Back to the Buddha we went, to tighten up this incarnation, and within a couple of months we were backing up Nazareth at the Commodore Ballroom for two glorious back to back shows. This show was recorded, and was meant to be released because it came out so well, but never did due to finances. I lost the tapes in a fire in 1999. We also had back-up slots with Faith No More, and Soundgarden at the Venue (now The Roxy). This show line-up didn't happen, due to border problems with the American bands. This line-up of IRON GYPSY was sadly short lived because of a re-occurrence of the aforementioned.
IRON GYPSY was still unsigned at this time, and with all the personnel changes, things were not that stable to attract the help needed. I did all the band's business, booking, advertising, and writing of songs for the most part, and it was taking its toll on me, in a big way. In some ways, I felt that Jay's dabblings were still with the band... ha ha ha, but I wasn't laughing then.
By this time IRON GYPSY had 20 original songs plus, and I though to myself, "They must be heard!". So, back to the drawing board.
After a few 'fun bands' that I threw together, including a trash tribute band called Lois Lane with Kick from Vertical After on bass, and a New Yorker named Roy Lewis on drums, I decided that it was time to resurrect IRON GYPSY, but how...?
The only way I knew to let people know that I was serious about the songs in my head (mostly recorded with a drum machine and my tiny Teac 4 track, excluding the first EP at that time ), was to go back into the studio and just 'Do it'.
I was still in touch with Glenn Harder in Alberta, and asked him if he would be interested in coming out to do my next EP. My sister was kind enough to finance this one, while my brother financed the first one (and incidentally, made all his money back). Glenn agreed, but said he could not move to Vancouver to do the 'live' thing. I settled for that because Glenn was a far superior musician, and I felt good about recording with him. But... the drum problem was still there to be dealt with...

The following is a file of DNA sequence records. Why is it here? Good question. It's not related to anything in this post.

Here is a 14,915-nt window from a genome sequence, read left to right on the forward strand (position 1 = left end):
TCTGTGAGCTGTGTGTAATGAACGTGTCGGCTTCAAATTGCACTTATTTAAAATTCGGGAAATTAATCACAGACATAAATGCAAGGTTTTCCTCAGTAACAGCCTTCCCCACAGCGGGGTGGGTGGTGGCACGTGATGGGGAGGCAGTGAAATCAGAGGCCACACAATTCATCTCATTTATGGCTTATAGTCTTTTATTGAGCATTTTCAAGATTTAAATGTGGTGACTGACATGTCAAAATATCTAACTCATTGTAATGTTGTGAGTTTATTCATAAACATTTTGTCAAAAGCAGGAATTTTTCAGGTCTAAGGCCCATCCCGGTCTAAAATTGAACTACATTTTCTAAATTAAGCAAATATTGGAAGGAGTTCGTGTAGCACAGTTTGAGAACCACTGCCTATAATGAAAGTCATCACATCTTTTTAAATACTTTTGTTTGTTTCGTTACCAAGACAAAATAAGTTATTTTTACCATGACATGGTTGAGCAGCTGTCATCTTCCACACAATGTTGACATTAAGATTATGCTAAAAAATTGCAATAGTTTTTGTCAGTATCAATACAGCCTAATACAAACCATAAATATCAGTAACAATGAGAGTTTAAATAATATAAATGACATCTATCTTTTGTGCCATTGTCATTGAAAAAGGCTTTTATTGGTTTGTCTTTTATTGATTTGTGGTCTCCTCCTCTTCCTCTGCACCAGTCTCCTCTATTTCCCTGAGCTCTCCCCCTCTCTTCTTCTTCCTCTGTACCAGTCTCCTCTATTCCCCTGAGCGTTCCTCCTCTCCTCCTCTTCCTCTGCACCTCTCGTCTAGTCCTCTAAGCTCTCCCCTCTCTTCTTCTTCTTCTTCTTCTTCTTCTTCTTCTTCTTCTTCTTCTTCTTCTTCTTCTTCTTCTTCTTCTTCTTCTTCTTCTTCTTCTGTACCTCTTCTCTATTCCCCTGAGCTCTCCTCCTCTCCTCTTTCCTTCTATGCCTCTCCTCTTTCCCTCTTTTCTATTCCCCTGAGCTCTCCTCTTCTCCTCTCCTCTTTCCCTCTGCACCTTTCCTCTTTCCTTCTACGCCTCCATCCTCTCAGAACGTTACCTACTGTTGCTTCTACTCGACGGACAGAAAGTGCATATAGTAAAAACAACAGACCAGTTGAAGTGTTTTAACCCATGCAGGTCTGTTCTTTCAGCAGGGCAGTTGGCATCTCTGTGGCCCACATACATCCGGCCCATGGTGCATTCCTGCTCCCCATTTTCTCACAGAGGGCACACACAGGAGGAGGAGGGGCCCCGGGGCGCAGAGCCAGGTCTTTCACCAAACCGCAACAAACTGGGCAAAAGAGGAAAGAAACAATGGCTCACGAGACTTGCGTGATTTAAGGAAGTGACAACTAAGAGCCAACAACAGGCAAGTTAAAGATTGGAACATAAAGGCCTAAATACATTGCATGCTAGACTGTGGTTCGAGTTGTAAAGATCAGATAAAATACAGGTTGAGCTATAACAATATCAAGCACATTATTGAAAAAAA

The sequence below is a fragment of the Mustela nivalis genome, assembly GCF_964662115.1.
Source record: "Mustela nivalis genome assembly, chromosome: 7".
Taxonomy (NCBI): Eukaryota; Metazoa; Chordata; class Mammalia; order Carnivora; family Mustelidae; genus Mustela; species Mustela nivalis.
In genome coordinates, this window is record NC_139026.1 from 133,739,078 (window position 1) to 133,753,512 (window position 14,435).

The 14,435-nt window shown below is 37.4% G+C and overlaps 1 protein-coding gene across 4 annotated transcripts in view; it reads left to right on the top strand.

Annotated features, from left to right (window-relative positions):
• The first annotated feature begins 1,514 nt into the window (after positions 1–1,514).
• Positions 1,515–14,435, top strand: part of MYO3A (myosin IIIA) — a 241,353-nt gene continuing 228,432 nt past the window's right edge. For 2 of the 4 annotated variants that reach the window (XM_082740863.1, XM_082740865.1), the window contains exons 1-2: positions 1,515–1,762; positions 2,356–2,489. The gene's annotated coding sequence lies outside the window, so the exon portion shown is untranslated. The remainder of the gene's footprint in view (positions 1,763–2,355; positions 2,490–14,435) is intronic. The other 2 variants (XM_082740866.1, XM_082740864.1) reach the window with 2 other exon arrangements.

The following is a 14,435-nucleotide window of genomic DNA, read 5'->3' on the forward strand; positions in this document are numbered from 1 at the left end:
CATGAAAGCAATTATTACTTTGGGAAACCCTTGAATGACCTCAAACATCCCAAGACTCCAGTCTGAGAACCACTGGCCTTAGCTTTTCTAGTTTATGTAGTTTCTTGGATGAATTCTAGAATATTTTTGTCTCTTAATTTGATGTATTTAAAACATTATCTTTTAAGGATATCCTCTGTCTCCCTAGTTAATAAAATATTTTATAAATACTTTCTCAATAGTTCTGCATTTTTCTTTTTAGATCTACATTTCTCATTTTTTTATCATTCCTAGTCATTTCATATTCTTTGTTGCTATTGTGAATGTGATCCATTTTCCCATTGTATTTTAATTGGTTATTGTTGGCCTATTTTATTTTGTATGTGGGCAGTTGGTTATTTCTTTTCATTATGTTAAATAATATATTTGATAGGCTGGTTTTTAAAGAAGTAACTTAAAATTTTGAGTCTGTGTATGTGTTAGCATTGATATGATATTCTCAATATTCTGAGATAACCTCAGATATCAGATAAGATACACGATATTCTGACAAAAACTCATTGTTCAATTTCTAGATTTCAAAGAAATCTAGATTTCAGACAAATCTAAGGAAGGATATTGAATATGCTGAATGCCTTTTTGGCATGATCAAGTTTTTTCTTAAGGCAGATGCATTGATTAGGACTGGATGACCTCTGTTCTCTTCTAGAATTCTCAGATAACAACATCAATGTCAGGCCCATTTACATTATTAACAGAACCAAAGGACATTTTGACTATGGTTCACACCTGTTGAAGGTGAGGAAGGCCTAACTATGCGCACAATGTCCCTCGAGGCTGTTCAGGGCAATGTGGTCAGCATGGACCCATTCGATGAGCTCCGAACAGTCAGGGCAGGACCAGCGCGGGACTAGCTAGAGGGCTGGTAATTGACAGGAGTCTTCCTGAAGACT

When I was checking out studios around town at the time, one of the engineers I met introduced me to a new drummer friend of his named Dave 'Mofo' Miller. Dave and I got along just fine, but he was not ready for the studio, so I kept looking. I met two guys at a party some weeks later, who just arrived in town from my home town of Toronto. They were a Bass and Drummer team looking to get into something... Hmmmmm, a gift from Jay..? Anyway, the drummer was experienced, but the bass player was not, so I asked him for a favor. Ovidio (I am not sure how to spell his last name) agreed, and he Glenn and I recorded Take #2 in 1988. We had Jerry Doucette - 'Mama Let Him Play' hanging around at those sessions, but he did not play on any of the tracks. Jerry offered me to sit in on his new recording, which was being done at the same studio, but I was too shy about the offer. Paul Dean of Loverboy was across the hall, working on his solo album too, at the time.
During one of the 'fun band' line-ups, I met a bass player named Ken Firomski whom I had been running into a lot lately, and asked him if he might be interested in helping me take it live. Ken agreed, but Ovidio had a change of heart because the music was too demanding and he could not do double bass drumming, nor wanted too. So, I got back in touch with Dave Miller, who was working the No #5 Orange strip club as the DJ, a popular place then where touring and local scene makers of the day frequented, and IRON GYPSY was born again.
This line-up of Dave, Ken and myself was the last one, but it played 'live' the most. One gig we did at The 86 Street Music Hall (now The Rage) was metered at 130 decibels. Someone told me, it was like having a Jet airplane on the dance floor, in idle! So, we advertised ourselves as The Loudest Band in Canada at the time... ha ha ha. We went on to play all the local hot spots at the time, backing up such bands as D.O.A., Kick Axe, Omen, Cro Mags (a show that didn't happen, due to border problems again), and another back to back at The Commodore Ballroom with The Pat Travers Band. We did a tour out to Calgary with a band called Madd Duck, who's drummer Dale went on to form Unclesid.
Our last local show was out in Surrey, backing-up Death Angel. Due to the inexperience of Dave and Ken as players of their respected instruments at that time, I booked us on a mini tour of the Gulf Islands, to tighten us up with some appropriate cover songs thrown into the show, and to explore 'grooves', but it was a disaster!
So, I folded IRON GYPSY, in a state of frustration... lack of label interest... lack of a following... and also the fact that CDs were just coming out and vinyl was considered passe, so the music wasn't selling either. We did manage to sell all of the 250 cassette tapes, but to this day, I still have most of the last EP in storage - about 500. The year was 1989.
-Jim "Wickley" Mark, email@example.com